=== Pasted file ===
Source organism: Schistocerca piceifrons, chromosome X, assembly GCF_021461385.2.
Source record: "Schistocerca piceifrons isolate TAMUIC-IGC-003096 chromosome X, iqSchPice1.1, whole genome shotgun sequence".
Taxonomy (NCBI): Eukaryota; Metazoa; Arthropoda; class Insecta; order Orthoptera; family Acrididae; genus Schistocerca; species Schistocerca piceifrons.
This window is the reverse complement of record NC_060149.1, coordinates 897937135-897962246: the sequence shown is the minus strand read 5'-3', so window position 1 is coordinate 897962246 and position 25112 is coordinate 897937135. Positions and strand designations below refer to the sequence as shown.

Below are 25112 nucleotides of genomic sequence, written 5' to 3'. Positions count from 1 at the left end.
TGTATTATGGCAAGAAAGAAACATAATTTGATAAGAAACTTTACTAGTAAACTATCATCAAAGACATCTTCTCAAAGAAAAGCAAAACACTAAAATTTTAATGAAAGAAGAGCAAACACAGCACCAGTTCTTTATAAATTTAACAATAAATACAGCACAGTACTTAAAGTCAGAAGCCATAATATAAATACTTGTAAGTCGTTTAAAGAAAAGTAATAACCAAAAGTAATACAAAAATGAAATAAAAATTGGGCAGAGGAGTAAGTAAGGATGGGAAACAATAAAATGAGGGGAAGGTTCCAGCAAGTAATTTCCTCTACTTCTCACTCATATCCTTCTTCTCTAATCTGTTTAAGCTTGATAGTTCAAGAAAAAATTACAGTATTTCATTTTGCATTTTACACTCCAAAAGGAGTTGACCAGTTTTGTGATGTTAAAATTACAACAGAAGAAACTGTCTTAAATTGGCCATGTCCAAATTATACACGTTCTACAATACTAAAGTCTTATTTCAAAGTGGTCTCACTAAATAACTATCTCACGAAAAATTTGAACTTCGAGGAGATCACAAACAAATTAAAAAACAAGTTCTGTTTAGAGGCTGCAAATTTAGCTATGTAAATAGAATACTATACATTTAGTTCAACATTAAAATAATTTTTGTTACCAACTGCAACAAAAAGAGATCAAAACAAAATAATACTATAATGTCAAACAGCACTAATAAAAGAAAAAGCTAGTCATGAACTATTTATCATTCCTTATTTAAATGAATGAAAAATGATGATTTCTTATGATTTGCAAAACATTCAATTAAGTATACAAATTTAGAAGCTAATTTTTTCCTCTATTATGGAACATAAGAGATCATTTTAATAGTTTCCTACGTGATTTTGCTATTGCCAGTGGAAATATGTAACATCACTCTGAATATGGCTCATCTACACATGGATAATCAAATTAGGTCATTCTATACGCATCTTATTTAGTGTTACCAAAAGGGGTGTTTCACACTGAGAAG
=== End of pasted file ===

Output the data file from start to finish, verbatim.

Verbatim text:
Source organism: Schistocerca piceifrons, chromosome X, assembly GCF_021461385.2.
Source record: "Schistocerca piceifrons isolate TAMUIC-IGC-003096 chromosome X, iqSchPice1.1, whole genome shotgun sequence".
Taxonomy (NCBI): Eukaryota; Metazoa; Arthropoda; class Insecta; order Orthoptera; family Acrididae; genus Schistocerca; species Schistocerca piceifrons.
This window is the reverse complement of record NC_060149.1, coordinates 897937135-897962246: the sequence shown is the minus strand read 5'-3', so window position 1 is coordinate 897962246 and position 25112 is coordinate 897937135. Positions and strand designations below refer to the sequence as shown.

Below are 25112 nucleotides of genomic sequence, written 5' to 3'. Positions count from 1 at the left end.
TGTATTATGGCAAGAAAGAAACATAATTTGATAAGAAACTTTACTAGTAAACTATCATCAAAGACATCTTCTCAAAGAAAAGCAAAACACTAAAATTTTAATGAAAGAAGAGCAAACACAGCACCAGTTCTTTATAAATTTAACAATAAATACAGCACAGTACTTAAAGTCAGAAGCCATAATATAAATACTTGTAAGTCGTTTAAAGAAAAGTAATAACCAAAAGTAATACAAAAATGAAATAAAAATTGGGCAGAGGAGTAAGTAAGGATGGGAAACAATAAAATGAGGGGAAGGTTCCAGCAAGTAATTTCCTCTACTTCTCACTCATATCCTTCTTCTCTAATCTGTTTAAGCTTGATAGTTCAAGAAAAAATTACAGTATTTCATTTTGCATTTTACACTCCAAAAGGAGTTGACCAGTTTTGTGATGTTAAAATTACAACAGAAGAAACTGTCTTAAATTGGCCATGTCCAAATTATACACGTTCTACAATACTAAAGTCTTATTTCAAAGTGGTCTCACTAAATAACTATCTCACGAAAAATTTGAACTTCGAGGAGATCACAAACAAATTAAAAAACAAGTTCTGTTTAGAGGCTGCAAATTTAGCTATGTAAATAGAATACTATACATTTAGTTCAACATTAAAATAATTTTTGTTACCAACTGCAACAAAAAGAGATCAAAACAAAATAATACTATAATGTCAAACAGCACTAATAAAAGAAAAAGCTAGTCATGAACTATTTATCATTCCTTATTTAAATGAATGAAAAATGATGATTTCTTATGATTTGCAAAACATTCAATTAAGTATACAAATTTAGAAGCTAATTTTTTCCTCTATTATGGAACATAAGAGATCATTTTAATAGTTTCCTACGTGATTTTGCTATTGCCAGTGGAAATATGTAACATCACTCTGAATATGGCTCATCTACACATGGATAATCAAATTAGGTCATTCTATACGCATCTTATTTAGTGTTACCAAAAGGGGTGTTTCACACTGAGAAG